# Part 4.2If statements

One of the most useful programming constructs in any programming language is flow control. The if statement is the simplest flow control construct.

## Building an if statement

In YASS, an if statement follows a structure similar to VB.NET. There are only two essentials of an if statement, that is, the if at the start and the end if at the end.

The following code sample demonstrates the structure of an if statement in YASS:

YASS
if (x ? y)
//Do something here
end if


Where x and y represent some variables and ? represents a conditional operator. For example:

YASS
if (10 > 5)
print("Yes")
$v = true end if  If statement in YASS can also be shortened using the then keyword: YASS if x ? y then //Do something here  For example: YASS if 10 > 5 then print("Yes")  Whilst from time to time it maybe handy to use the shorthand syntax, it is often the case that the full syntax is easier to read. It is important to note that when using the then keyword that brackets should be omitted from the condition. ## Else If a condition is not satisified it evaluates to false. When this happens an if statement will ignore the code on the inside of the statement and will not execute it. This is where else statements come in. If the condition evaluates to false and an else statement is provided then the program will execute the code within the else statement. YASS if (10 > 5) print("Yes")$v = true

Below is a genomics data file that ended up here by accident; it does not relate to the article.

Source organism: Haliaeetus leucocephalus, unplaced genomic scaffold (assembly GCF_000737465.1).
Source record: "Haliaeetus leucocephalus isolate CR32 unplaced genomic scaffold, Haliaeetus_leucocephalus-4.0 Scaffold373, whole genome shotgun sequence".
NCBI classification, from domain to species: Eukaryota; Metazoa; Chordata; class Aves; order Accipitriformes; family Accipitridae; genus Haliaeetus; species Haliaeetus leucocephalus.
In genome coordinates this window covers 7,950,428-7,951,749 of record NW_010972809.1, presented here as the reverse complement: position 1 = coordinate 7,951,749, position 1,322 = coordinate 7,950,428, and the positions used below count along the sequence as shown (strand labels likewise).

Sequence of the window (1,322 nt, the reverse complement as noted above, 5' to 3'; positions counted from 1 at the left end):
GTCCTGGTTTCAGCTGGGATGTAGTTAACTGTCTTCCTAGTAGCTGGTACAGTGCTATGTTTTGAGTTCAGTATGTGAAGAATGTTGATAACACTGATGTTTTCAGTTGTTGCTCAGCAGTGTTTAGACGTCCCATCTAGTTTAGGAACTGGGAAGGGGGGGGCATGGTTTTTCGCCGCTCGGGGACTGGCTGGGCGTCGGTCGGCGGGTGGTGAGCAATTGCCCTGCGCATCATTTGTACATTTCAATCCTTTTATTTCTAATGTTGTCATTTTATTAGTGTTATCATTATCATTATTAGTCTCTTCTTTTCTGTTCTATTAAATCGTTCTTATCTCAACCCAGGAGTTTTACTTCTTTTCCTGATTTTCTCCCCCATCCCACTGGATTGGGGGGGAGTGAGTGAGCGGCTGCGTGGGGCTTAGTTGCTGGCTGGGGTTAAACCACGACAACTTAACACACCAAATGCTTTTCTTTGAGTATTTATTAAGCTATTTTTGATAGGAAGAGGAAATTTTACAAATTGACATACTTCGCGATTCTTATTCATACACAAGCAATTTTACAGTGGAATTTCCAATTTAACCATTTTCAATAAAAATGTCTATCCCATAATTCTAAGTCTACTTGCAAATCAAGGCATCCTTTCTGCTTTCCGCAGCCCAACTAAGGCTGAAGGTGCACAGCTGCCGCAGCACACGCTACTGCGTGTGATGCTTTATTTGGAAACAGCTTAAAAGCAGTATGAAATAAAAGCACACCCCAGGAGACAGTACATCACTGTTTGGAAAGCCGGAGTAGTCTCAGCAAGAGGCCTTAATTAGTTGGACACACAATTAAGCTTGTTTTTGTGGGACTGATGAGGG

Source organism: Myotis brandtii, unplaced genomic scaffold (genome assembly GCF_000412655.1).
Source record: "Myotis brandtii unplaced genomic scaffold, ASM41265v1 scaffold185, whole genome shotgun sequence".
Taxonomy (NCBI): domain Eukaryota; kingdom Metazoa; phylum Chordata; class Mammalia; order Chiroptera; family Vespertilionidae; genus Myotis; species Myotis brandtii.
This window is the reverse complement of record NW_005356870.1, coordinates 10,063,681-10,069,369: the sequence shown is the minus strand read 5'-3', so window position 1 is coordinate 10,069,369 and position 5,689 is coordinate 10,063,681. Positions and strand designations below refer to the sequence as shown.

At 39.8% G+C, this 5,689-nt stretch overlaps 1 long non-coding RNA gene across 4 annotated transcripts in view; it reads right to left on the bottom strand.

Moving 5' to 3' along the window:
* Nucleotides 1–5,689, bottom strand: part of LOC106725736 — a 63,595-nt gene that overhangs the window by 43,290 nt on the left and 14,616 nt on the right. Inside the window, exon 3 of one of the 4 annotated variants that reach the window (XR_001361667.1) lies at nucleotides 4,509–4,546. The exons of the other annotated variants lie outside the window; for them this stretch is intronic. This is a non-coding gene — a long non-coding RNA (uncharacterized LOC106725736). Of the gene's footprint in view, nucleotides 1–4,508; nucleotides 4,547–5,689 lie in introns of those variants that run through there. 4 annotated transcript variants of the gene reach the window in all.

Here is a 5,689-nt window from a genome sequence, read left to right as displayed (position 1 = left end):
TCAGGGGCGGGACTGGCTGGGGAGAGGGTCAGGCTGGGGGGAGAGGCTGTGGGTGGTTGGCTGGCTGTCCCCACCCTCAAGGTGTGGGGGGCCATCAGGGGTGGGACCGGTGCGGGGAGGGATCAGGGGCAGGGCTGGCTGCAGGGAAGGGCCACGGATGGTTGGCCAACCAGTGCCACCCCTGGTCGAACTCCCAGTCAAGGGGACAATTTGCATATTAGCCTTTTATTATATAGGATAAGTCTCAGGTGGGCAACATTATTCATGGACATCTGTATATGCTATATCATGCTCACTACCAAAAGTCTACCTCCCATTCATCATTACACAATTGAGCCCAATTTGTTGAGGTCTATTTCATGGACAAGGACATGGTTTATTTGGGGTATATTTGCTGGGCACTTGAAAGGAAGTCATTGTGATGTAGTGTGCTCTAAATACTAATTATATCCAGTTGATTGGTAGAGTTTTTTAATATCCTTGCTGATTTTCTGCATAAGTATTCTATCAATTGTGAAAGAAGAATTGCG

else
print("No")
\$v = false
end if


Note that else statement can also be used with the shorthand syntax if statement.

YASS
if 10 > 5 then
print("Yes")
else
print("No")


The usual rule of one expression after the then keyword applies to the code after the else keyword.

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